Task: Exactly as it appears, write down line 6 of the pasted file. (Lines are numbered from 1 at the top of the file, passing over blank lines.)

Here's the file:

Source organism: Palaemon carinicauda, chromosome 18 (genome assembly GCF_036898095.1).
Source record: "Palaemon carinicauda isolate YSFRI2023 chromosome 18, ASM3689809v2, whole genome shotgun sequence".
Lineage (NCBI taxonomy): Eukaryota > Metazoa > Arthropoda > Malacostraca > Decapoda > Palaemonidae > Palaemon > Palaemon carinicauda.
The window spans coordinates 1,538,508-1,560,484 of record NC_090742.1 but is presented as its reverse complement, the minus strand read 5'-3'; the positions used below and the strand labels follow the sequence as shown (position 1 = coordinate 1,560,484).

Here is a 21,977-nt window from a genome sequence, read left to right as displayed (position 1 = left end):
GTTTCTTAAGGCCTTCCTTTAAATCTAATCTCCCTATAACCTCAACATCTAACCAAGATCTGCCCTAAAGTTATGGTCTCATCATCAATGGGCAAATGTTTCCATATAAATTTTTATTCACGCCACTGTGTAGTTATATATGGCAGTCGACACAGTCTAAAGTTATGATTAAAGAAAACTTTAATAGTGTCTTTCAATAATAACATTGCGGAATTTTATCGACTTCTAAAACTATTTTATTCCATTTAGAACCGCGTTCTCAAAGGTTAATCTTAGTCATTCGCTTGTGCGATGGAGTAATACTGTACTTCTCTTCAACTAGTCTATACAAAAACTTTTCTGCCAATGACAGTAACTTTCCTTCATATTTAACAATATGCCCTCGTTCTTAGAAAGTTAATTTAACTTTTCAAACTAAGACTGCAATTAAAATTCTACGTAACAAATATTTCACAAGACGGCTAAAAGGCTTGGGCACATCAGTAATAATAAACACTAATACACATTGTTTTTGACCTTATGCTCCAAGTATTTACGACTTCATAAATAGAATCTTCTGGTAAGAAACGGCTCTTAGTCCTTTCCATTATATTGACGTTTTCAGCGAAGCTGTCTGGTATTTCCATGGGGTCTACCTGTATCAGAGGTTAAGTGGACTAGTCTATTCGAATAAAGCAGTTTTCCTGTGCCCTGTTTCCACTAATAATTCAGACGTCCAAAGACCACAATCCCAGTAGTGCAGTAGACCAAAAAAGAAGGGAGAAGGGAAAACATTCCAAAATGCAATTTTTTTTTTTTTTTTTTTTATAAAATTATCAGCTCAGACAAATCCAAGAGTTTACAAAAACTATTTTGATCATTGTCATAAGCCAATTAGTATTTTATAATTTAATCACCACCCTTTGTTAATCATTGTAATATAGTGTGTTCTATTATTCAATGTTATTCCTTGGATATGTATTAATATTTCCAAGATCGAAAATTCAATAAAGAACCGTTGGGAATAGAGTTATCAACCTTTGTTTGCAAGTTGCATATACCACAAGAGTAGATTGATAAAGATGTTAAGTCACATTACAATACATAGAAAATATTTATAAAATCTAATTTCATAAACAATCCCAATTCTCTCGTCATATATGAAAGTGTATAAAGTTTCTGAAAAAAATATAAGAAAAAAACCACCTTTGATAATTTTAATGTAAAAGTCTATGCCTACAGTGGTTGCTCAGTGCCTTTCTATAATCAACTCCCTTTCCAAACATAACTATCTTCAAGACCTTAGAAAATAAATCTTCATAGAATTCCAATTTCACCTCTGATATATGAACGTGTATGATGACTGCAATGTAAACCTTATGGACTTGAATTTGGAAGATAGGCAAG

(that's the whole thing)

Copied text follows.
GTTTCTTAAGGCCTTCCTTTAAATCTAATCTCCCTATAACCTCAACATCTAACCAAGATCTGCCCTAAAGTTATGGTCTCATCATCAATGGGCAAATGTTTCCATATAAATTTTTATTCACGCCACTGTGTAGTTATATATGGCAGTCGACACAGTCTAAAGTTATGATTAAAGAAAACTTTAATAGTGTCTTTCAATAATAACATTGCGGAATTTTATCGACTTCTAAAACTATTTTATTCCATTTAGAACCGCGTTCTCAAAGGTTAATCTTAGTCATTCGCTTGTGCGATGGAGTAATACTGTACTTCTCTTCAACTAGTCTATACAAAAACTTTTCTGCCAATGACAGTAACTTTCCTTCATATTTAACAATATGCCCTCGTTCTTAGAAAGTTAATTTAACTTTTCAAACTAAGACTGCAATTAAAATTCTACGTAACAAATATTTCACAAGACGGCTAAAAGGCTTGGGCACATCAGTAATAATAAACACTAATACACATTGTTTTTGACCTTATGCTCCAAGTATTTACGACTTCATAAATAGAATCTTCTGGTAAGAAACGGCTCTTAGTCCTTTCCATTATATTGACGTTTTCAGCGAAGCTGTCTGGTATTTCCATGGGGTCTACCTGTATCAGAGGTTAAGTGGACTAGTCTATTCGAATAAAGCAGTTTTCCTGTGCCCTGTTTCCACTAATAATTCAGACGTCCAAAGACCACAATCCCAGTAGTGCAGTAGACCAAAAAAGAAGGGAGAAGGGAAAACATTCCAAAATGCAATTTTTTTTTTTTTTTTTTTTATAAAATTATCAGCTCAGACAAATCCAAGAGTTTACAAAAACTATTTTGATCATTGTCATAAGCCAATTAGTATTTTATAATTTAATCACCACCCTTTGTTAATCATTGTAATATAGTGTGTTCTATTATTCAATGTTATTCCTTGGATATGTATTAATATTTCCAAGATCGAAAATTCAATAAAGAACCGTTGGGAATAGAGTTATCAACCTTTGTTTGCAAGTTGCATATACCACAAGAGTAGATTGATAAAGATGTTAAGTCACATTACAATACATAGAAAATATTTATAAAATCTAATTTCATAAACAATCCCAATTCTCTCGTCATATATGAAAGTGTATAAAGTTTCTGAAAAAAATATAAGAAAAAAACCACCTTTGATAATTTTAATGTAAAAGTCTATGCCTACAGTGGTTGCTCAGTGCCTTTCTATAATCAACTCCCTTTCCAAACATAACTATCTTCAAGACCTTAGAAAATAAATCTTCATAGAATTCCAATTTCACCTCTGATATATGAACGTGTATGATGACTGCAATGTAAACCTTATGGACTTGAATTTGGAAGATAGGCAAG